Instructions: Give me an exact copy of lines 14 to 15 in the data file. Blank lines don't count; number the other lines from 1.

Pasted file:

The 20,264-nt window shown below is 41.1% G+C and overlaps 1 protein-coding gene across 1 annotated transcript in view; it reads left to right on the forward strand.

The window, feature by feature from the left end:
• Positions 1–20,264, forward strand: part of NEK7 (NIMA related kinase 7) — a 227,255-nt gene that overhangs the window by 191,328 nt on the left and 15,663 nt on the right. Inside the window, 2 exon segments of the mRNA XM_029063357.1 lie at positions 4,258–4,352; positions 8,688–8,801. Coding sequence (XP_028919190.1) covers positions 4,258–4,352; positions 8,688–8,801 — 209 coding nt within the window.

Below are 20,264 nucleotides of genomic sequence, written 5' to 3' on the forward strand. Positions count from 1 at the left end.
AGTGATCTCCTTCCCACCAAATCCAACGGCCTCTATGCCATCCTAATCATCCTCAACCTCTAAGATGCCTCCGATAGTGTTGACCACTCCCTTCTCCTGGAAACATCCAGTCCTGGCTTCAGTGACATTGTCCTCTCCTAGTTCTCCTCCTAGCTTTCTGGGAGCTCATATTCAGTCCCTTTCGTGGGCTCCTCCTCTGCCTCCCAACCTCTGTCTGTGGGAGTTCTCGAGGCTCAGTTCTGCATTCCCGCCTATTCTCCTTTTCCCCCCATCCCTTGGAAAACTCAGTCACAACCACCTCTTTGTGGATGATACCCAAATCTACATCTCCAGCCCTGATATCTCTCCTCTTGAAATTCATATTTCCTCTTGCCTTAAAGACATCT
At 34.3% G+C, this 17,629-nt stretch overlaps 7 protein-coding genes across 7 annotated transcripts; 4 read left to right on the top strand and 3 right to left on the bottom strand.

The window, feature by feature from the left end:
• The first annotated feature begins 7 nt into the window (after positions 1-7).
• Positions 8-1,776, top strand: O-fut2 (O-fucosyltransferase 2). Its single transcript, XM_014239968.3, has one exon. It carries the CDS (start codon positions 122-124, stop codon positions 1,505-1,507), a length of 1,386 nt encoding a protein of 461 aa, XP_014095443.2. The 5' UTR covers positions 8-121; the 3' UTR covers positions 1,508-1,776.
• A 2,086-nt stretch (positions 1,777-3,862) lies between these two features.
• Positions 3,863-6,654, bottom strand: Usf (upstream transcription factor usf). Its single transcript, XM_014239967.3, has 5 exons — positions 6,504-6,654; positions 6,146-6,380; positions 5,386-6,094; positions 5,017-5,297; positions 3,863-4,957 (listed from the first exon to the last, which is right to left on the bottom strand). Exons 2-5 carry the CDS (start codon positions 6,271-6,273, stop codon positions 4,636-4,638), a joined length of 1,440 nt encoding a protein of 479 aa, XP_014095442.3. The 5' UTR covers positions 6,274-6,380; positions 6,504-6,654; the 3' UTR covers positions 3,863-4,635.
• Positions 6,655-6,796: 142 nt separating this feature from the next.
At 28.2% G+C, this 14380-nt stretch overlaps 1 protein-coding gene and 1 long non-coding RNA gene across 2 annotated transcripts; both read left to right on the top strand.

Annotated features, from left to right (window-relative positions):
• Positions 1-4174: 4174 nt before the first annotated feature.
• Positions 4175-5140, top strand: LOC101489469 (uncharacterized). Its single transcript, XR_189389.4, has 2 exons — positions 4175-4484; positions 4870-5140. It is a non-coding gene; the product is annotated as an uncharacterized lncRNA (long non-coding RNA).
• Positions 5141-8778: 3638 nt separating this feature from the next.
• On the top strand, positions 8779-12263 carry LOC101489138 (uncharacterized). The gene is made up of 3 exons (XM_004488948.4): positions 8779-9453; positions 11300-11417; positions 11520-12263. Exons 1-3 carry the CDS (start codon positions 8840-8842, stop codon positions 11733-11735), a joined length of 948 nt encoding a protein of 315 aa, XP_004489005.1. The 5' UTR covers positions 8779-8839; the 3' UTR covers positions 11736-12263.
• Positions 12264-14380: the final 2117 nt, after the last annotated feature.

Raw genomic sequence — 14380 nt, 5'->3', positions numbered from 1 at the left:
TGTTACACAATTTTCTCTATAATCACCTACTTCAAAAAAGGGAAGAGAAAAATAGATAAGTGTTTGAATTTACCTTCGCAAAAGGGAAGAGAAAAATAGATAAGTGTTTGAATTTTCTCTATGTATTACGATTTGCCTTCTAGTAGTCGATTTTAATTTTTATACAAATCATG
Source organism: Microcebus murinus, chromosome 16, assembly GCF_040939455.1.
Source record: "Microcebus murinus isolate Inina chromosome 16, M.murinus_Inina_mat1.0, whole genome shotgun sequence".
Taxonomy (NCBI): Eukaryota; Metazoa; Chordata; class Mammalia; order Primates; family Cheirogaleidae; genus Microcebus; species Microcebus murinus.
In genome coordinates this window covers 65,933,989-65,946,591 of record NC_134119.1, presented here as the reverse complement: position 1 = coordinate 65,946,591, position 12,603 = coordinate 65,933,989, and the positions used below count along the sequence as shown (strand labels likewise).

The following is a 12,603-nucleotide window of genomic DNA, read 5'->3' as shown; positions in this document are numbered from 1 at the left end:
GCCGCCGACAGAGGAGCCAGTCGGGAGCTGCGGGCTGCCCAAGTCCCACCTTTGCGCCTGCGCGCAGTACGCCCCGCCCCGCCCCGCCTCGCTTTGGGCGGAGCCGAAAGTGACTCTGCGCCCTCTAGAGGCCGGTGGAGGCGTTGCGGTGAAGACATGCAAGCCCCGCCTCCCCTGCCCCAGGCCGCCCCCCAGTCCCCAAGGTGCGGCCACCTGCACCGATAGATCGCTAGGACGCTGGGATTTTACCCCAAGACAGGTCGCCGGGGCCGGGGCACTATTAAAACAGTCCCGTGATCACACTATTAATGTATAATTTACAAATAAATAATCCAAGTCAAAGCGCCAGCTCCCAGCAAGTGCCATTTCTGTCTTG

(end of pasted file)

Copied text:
Annotated features, from left to right (window-relative positions):
• Positions 1-4174: 4174 nt before the first annotated feature.